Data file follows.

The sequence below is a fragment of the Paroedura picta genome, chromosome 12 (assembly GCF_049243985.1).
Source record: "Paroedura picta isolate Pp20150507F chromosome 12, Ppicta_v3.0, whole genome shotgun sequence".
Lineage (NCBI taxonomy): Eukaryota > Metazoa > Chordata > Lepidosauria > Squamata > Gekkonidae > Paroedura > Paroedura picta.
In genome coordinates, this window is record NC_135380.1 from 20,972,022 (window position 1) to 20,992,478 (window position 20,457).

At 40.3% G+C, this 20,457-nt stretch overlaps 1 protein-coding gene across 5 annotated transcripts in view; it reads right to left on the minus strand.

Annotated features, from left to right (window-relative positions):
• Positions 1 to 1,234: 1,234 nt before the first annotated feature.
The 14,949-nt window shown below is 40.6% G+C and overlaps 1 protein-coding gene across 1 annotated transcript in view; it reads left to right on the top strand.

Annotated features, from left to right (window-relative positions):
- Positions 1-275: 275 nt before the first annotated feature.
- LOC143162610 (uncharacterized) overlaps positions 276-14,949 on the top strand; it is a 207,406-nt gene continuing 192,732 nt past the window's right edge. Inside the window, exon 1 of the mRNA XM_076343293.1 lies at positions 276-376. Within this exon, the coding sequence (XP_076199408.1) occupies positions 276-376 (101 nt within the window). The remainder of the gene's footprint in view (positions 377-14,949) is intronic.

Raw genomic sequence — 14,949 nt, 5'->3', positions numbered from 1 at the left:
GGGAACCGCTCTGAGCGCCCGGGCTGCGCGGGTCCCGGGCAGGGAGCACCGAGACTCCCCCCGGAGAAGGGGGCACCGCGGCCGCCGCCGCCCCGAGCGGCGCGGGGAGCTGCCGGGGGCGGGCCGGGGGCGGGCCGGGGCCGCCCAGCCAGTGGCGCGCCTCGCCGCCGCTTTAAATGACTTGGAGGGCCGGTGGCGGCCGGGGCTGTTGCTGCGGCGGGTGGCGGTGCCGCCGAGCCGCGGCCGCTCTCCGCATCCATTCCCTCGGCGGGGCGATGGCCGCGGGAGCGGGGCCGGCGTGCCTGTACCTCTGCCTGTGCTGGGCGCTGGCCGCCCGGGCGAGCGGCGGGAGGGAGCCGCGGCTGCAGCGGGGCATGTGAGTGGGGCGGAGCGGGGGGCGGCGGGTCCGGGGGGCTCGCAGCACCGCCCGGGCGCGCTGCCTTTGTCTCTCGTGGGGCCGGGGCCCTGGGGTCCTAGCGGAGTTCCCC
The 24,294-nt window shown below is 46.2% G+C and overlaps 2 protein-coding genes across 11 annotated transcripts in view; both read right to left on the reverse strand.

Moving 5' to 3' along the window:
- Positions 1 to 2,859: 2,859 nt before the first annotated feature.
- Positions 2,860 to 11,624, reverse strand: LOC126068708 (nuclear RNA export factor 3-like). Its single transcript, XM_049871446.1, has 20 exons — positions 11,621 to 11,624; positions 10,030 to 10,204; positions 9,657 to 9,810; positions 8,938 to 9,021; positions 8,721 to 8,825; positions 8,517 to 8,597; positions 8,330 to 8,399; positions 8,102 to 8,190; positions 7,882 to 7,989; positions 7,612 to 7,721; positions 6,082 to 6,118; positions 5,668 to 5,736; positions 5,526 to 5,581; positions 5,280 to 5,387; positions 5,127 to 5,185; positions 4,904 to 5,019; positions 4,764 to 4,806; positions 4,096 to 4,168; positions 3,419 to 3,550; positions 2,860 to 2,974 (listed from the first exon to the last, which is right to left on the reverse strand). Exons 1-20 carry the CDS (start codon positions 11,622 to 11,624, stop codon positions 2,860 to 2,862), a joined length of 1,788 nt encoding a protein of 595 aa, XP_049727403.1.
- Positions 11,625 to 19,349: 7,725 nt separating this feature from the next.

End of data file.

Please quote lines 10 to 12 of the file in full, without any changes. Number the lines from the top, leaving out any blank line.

- Positions 1-275: 275 nt before the first annotated feature.
- LOC143162610 (uncharacterized) overlaps positions 276-14,949 on the top strand; it is a 207,406-nt gene continuing 192,732 nt past the window's right edge. Inside the window, exon 1 of the mRNA XM_076343293.1 lies at positions 276-376. Within this exon, the coding sequence (XP_076199408.1) occupies positions 276-376 (101 nt within the window). The remainder of the gene's footprint in view (positions 377-14,949) is intronic.

Raw genomic sequence — 14,949 nt, 5'->3', positions numbered from 1 at the left: